Bronchial responsiveness to inhaled histamine was measured two, seven, and 30 hours after allergen inhalation challenge in 19 atopic subjects. The provocative histamine concentrations causing a 20% fall in FEV1 (PC20) at these three times were compared with the baseline value, with values obtained two and seven hours after diluent inhalation, and with those obtained five to seven days after allergen challenge in the 12 late responders. Seven subjects had allergen induced isolated early asthmatic responses (delta FEV1 22.6% (SD 6.6%)) with less than a 5% late fall in FEV1. There was no change in the six histamine PC20 values measured in these seven subjects; the geometric mean PC20 was 1.0-1.3 mg/ml on all six occasions. Twelve subjects had an allergen induced early asthmatic response (delta FEV1 26.3% (9.8%)) followed by a definite (greater than 15% delta FEV1, n = 7) or equivocal (5-15% delta FEV1, n = 5) late asthmatic response. The geometric mean histamine PC20 was not significantly different two hours after allergen inhalation either from baseline (0.67 v 0.78 mg/ml) or from that seen two hours after diluent (0.67 v 0.95). It was significantly reduced at seven (0.24 mg/ml) and at 30 hours (0.44 mg/ml) but had returned to baseline when repeated five to seven days later (0.74 mg/ml). In 10 subjects with a dual response who had a repeat antigen challenge the mean early and late response and delta PC20 at seven and 30 hours were similar. These data show that bronchial responsiveness to a non-allergic stimulus has not increased two hours after allergen inhalation following spontaneous recovery of the early asthmatic response but before the start of the late asthmatic response.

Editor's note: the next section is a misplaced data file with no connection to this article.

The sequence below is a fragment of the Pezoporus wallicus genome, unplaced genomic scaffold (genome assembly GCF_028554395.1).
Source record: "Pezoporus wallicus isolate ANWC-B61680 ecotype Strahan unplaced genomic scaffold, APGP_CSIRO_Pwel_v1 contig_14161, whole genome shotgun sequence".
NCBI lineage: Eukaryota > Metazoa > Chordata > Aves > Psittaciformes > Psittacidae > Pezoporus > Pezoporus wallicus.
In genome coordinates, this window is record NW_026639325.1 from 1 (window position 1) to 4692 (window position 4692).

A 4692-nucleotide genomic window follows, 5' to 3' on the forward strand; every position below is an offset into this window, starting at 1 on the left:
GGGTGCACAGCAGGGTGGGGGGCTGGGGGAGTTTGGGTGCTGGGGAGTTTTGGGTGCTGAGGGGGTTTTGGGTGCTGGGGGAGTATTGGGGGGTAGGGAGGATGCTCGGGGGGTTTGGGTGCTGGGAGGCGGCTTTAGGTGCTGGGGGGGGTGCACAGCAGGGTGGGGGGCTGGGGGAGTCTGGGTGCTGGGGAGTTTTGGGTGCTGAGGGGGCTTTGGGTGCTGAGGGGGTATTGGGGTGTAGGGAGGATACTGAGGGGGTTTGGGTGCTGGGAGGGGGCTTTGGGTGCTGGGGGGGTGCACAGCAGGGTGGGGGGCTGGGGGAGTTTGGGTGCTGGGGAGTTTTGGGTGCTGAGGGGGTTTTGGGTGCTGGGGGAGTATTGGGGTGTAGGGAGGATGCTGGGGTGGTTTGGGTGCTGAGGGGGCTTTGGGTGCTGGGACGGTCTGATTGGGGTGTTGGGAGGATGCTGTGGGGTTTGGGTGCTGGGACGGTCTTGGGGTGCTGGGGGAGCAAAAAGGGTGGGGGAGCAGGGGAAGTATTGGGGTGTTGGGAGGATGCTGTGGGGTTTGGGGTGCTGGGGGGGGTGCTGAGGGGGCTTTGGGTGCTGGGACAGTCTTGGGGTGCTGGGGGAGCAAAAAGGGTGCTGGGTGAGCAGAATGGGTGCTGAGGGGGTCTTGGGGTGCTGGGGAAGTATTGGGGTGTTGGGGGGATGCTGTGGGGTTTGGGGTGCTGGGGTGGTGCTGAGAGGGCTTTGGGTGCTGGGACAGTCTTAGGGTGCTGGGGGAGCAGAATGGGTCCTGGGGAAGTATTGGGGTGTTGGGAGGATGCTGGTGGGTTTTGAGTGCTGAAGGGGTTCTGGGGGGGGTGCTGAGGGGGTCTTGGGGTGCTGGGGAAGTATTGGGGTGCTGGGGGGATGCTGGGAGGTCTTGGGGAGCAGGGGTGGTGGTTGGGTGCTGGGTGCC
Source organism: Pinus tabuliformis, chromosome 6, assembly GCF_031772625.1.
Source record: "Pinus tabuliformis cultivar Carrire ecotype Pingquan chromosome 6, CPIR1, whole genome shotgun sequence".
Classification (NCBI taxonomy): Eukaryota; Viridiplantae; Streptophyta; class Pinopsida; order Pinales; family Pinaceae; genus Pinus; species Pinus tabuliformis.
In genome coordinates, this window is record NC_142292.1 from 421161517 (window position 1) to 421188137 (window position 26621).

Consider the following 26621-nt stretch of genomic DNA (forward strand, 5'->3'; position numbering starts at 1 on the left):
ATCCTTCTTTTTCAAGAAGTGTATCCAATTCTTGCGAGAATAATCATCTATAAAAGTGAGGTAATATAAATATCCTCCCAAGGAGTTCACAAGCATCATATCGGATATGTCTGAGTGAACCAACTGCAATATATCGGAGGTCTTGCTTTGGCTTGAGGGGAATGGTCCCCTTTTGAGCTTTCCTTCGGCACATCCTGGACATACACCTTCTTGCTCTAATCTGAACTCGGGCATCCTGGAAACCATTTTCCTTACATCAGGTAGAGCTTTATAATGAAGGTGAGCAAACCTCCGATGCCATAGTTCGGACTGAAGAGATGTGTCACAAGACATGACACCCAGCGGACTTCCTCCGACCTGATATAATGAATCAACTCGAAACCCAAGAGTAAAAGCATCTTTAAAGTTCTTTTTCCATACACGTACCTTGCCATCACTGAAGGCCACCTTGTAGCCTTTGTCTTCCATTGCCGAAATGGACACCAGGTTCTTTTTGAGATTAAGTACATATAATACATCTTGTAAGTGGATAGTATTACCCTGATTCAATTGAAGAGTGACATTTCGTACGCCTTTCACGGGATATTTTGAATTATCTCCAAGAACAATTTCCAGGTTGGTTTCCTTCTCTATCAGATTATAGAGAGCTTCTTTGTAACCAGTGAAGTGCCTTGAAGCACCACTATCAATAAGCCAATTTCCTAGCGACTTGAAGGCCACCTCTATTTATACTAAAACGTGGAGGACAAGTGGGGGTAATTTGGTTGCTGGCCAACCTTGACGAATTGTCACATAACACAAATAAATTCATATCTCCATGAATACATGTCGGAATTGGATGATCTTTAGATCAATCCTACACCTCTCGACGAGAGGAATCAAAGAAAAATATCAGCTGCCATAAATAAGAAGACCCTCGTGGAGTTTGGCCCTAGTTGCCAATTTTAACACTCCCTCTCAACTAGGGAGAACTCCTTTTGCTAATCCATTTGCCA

Statistics from Altmetric.com
If you wish to reuse any or all of this article please use the link below which will take you to the Copyright Clearance Center’s RightsLink service. You will be able to get a quick price and instant permission to reuse the content in many different ways.